We spent the day touring around part of Mornington Peninsula – the towns of Sorrento, Portsea and Point Nepean. The day was wet and cold. However, that didn’t stop us. We found ourselves immersed in local history.
On October 9th, 1803, His Majesty’s Ship Calcutta, A 56-gun frigate sailed into Port Phillips bay with a human cargo of 299 male convicts, 16 convicts’ wives, a few children of the convicts, a detachment of 50 Royal Marines and the Civil Staff. Their Commander, Lieut. Col. Collins, had been empowered to start a new settlement on Port Phillip Bay. However, the site was deemed unsuitable after only 7 months of settlement. They upped anchor and moved lock stock and barrel to Risdon Cove in Tasmania.
A few convicts however, managed to escape. The most notable of these was William Buckley. He had been convicted to transportation for life for receiving a roll of stolen cloth! Buckley ran into some local indigenous people with whom he lived for 32 years until he surrendered to the local authorities. He was pardoned and employed as a government interpreter. The Aussie saying “you’ve got Buckley’s or none” is thought to have originated from his story. It simply means “no chance”, or “it’s as good as impossible”.
Even though it was cold and wet we enjoyed the local scenery. The scenery has changed from rolling hills and meadows with grazing cattle and dairy herds to Aussie bushland. The country towns we toured around today had beautiful gardens. Main streets were lined with magnificent, gnarled old trees. Some, like the garden above left had immaculately manicured hedges.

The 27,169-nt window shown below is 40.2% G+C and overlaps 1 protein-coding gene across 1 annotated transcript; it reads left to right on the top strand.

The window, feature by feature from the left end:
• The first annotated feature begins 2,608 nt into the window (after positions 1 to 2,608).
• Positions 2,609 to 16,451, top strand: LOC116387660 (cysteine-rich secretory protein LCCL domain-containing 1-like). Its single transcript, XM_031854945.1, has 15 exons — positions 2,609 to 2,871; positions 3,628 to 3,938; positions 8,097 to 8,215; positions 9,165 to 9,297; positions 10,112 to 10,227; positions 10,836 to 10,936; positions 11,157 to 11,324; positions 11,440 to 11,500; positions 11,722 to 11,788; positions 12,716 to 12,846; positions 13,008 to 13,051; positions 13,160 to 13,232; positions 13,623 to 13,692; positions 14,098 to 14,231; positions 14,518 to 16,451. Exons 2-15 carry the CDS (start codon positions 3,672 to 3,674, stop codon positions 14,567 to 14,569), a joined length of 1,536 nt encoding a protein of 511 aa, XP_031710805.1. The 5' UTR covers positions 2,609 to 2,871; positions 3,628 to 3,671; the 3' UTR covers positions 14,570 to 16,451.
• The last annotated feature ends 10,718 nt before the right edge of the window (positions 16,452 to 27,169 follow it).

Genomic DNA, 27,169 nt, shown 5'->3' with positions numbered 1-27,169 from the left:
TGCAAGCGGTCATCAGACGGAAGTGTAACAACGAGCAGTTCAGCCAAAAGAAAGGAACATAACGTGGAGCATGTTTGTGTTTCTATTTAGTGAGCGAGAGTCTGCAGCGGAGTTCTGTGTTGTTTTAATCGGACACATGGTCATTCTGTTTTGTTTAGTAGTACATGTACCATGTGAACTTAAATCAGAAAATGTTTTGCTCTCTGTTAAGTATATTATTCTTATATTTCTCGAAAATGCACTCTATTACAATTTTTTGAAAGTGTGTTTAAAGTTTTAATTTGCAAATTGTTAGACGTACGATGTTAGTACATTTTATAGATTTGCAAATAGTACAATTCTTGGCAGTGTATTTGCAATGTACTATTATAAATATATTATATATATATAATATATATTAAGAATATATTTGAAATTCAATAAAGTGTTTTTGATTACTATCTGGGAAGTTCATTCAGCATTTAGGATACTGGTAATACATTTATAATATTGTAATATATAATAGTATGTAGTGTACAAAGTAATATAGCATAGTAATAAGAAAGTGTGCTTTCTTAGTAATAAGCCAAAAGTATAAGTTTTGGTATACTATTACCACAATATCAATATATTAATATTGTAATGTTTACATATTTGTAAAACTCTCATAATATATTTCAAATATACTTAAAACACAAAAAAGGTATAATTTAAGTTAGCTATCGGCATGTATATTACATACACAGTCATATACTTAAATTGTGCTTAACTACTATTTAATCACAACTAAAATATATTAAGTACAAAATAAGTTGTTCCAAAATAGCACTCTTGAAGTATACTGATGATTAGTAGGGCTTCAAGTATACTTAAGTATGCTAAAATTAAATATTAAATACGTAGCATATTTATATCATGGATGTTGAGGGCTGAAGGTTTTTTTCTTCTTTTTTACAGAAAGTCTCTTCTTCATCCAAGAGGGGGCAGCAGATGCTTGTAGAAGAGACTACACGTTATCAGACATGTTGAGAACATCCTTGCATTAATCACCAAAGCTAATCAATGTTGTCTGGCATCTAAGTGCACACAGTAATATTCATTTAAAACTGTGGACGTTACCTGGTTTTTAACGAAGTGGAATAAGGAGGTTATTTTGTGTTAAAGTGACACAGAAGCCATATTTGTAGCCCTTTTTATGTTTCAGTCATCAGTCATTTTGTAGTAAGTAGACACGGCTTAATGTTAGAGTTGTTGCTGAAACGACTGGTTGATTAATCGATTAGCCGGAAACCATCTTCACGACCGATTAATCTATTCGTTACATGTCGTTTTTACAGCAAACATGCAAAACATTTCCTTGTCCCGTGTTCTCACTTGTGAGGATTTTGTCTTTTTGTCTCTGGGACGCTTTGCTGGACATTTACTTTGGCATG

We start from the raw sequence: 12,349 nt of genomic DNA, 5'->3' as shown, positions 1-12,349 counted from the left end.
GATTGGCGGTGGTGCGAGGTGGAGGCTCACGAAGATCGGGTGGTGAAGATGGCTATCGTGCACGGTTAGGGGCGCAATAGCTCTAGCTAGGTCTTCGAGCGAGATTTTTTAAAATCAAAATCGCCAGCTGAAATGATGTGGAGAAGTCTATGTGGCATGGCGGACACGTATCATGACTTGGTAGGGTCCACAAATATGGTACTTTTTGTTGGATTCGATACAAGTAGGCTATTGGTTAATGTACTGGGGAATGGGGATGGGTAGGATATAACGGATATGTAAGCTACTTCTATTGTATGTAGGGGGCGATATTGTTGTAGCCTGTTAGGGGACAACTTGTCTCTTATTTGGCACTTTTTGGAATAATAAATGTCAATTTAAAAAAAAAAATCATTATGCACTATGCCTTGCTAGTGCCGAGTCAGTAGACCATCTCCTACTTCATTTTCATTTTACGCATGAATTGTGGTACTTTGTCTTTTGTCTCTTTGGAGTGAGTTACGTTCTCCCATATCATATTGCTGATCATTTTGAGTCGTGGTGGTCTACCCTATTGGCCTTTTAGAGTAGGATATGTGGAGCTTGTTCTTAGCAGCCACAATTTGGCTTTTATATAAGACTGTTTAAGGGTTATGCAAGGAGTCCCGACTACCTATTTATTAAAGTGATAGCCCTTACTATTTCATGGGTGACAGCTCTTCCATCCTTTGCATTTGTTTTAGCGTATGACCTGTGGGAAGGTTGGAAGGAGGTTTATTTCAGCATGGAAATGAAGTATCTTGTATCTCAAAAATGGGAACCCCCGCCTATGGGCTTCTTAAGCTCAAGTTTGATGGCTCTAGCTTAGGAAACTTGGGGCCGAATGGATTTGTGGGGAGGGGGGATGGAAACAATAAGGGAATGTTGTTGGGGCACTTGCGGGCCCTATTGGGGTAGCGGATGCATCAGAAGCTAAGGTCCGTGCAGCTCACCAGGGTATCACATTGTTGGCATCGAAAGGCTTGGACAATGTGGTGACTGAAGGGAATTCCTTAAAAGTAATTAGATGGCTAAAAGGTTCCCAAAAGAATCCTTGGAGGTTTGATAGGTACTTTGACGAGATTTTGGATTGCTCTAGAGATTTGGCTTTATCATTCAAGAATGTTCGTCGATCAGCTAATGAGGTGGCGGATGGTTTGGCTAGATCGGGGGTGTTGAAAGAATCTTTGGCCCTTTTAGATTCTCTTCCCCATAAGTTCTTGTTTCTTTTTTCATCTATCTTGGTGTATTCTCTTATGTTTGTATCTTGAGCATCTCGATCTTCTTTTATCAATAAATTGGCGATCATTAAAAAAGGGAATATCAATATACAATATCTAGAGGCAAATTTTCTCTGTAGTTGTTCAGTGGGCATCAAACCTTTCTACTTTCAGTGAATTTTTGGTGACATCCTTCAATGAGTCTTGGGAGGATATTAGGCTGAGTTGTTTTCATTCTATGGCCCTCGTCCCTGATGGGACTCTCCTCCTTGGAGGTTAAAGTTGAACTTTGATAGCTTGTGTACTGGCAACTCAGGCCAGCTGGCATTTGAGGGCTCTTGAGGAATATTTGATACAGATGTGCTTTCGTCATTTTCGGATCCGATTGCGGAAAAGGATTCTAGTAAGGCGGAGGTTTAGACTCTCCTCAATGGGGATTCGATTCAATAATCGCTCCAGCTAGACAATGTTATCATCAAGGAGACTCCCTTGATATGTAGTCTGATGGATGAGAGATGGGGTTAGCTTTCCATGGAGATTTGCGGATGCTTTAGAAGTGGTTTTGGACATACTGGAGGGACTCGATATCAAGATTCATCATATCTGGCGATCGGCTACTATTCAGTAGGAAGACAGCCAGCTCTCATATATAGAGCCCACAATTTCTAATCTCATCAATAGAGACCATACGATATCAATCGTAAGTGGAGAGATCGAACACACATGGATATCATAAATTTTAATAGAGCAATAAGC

Our next port of call was a totally unexpected treasure trove of Aussie history from the mid 1800’s. I quote direct from the information boards on the snippet I’m sharing with you today.
The Quarantine Station was established in 1852 to protect Melbourne from highly contagious diseases. The arrival of the clipper Ticonderoga in November precipitated the need. Having left Liverpool on August by the time it reached Port Philipp there had been almost 100 deaths and nearly 400 passengers were ill with fever, diarrhoea and dysentery. A further 70 deaths occurred in quarantine.
When disease carrying ships arrived, passengers were taken ashore for processing then the males and females would be separated, stripped, scrubbed in hot showers, medically examined and vaccinated. Luggage, clothing and bedding were fumigated with formaldehyde gas.
With advances in modern medicine the need for the Quarantine Station declined and in 1952 the Department of Defence took over some of the buildings to establish the Officer Cadet School and later, the School of Army Health in 1985. The quarantine facility officially closed in 1980. Comprising of over 50 heritage listed buildings, it contains the oldest barrack style accommodation built for quarantine purposes in Australia. ‘
Having only driven a mere 50 kilometres, we saved ourselves 200km and a drive through Melbourne’s horror traffic in crossing by ferry from Sorrento to Queenscliff. Forty-five minutes over calm seas and we are now over-nighting at Ocean Grove before starting our journey along the Great Ocean Road tomorrow.
© Raili Tanska